All of this head scratching leads us inevitably back to the one easily seen (much of the time) black and white coontail stripes on the tail, just ahead of the rattles. As I’ve mentioned in numerous posts, Mojave greens have white bands that are noticeably wider than the black bands whereas western diamondbacks have bands of roughly equal width.

That said, I wasn’t prepared for the tale my wife had to tell when I returned from town this afternoon.

“Do western diamondback rattlesnakes and desert cottontail rabbits cohabitate?” She asked?

“In the sense that rattlers eat rabbits,” I replied.

“Oh. Well. Out behind the far storage shed, there was a little rattler in a resting coil and a bunny sitting right behind him like they were buddies.”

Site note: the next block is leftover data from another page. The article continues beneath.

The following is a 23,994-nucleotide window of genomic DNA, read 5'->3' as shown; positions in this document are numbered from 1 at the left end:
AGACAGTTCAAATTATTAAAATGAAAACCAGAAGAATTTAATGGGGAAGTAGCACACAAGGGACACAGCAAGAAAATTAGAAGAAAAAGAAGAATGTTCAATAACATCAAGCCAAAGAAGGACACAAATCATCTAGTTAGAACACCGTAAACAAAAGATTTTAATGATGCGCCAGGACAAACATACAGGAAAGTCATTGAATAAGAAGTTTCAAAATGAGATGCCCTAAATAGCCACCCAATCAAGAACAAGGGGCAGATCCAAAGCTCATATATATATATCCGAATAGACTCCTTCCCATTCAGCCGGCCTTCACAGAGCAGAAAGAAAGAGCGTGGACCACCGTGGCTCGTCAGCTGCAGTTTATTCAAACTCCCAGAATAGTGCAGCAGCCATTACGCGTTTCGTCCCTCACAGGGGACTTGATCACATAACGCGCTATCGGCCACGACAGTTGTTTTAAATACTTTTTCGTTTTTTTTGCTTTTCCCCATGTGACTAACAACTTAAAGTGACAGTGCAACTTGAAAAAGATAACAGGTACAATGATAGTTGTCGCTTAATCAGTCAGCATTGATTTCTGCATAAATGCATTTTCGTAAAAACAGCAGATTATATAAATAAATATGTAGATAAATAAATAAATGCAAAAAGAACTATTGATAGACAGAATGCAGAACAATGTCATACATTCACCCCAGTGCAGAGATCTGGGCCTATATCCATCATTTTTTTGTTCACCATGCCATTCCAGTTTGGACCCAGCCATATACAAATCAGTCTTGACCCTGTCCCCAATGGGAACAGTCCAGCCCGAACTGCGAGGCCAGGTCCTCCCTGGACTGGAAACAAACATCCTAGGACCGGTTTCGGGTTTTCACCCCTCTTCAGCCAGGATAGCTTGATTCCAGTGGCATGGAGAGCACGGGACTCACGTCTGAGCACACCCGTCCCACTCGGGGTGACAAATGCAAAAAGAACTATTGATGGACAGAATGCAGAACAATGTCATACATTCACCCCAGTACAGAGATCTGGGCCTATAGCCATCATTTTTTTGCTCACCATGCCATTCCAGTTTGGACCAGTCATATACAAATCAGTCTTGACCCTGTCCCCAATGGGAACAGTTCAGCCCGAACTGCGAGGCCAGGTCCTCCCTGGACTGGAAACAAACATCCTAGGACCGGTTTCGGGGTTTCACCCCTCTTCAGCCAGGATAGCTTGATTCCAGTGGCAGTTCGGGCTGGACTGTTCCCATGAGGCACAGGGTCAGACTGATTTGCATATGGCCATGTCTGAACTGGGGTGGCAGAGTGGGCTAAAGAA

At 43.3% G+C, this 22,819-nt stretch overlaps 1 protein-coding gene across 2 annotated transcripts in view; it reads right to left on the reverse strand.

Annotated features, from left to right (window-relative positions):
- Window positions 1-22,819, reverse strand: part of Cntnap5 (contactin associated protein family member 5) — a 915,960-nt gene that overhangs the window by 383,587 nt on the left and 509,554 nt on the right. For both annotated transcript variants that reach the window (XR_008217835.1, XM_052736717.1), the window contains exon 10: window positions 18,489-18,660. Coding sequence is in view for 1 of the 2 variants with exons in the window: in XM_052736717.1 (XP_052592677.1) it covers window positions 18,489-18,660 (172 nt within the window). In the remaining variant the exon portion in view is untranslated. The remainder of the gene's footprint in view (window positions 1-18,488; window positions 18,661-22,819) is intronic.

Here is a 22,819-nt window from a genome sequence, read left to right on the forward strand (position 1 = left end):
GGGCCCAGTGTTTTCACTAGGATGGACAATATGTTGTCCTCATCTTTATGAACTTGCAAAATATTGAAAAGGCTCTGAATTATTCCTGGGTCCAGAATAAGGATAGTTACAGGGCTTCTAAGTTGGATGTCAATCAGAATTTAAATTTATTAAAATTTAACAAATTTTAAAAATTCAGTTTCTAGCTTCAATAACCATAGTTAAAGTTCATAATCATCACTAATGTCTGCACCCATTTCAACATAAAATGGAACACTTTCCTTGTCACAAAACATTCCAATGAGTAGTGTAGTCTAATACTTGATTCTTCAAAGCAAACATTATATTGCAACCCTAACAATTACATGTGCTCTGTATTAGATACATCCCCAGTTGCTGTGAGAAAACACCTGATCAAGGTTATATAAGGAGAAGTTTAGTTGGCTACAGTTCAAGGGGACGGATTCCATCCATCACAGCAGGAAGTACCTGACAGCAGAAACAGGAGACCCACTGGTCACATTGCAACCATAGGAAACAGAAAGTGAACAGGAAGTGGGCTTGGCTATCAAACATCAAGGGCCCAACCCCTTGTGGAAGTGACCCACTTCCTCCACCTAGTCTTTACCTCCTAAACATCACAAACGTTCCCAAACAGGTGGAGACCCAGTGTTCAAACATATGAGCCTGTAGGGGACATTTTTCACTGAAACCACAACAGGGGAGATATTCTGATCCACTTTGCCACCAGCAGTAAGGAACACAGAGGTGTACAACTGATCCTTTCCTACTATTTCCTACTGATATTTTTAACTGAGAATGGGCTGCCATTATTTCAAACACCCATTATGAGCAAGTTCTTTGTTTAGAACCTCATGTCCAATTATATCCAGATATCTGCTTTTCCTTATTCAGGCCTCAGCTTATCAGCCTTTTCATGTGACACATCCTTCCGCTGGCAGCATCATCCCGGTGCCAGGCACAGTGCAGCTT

“That,” I observed, “may be where the term dumb bunny comes from.”

“I threw a rock at the shed and–”

“You what?!”

“Threw a rock. The rabbit had already gone under the shed, but then the snake did, too.”

For the new reader, it’s important to understand that my 63 year old, five foot, Alzheimer’s victim, anorexic little wife is…well, she’s never boring.

“Babe, don’t ever throw a rock at a snake–”

“I wasn’t trying to hit it. I threw it at the shed.”

“Yeah, but you alarmed both of them, the rabbit and the snake. Don’t ever throw a rock at a snake unless you know you can kill it. Which I’ve done, but killing a rattler with nothing but rocks isn’t all that easy. You have to know what you’re doing. And I would never

“I just killed my bunny, didn’t I?”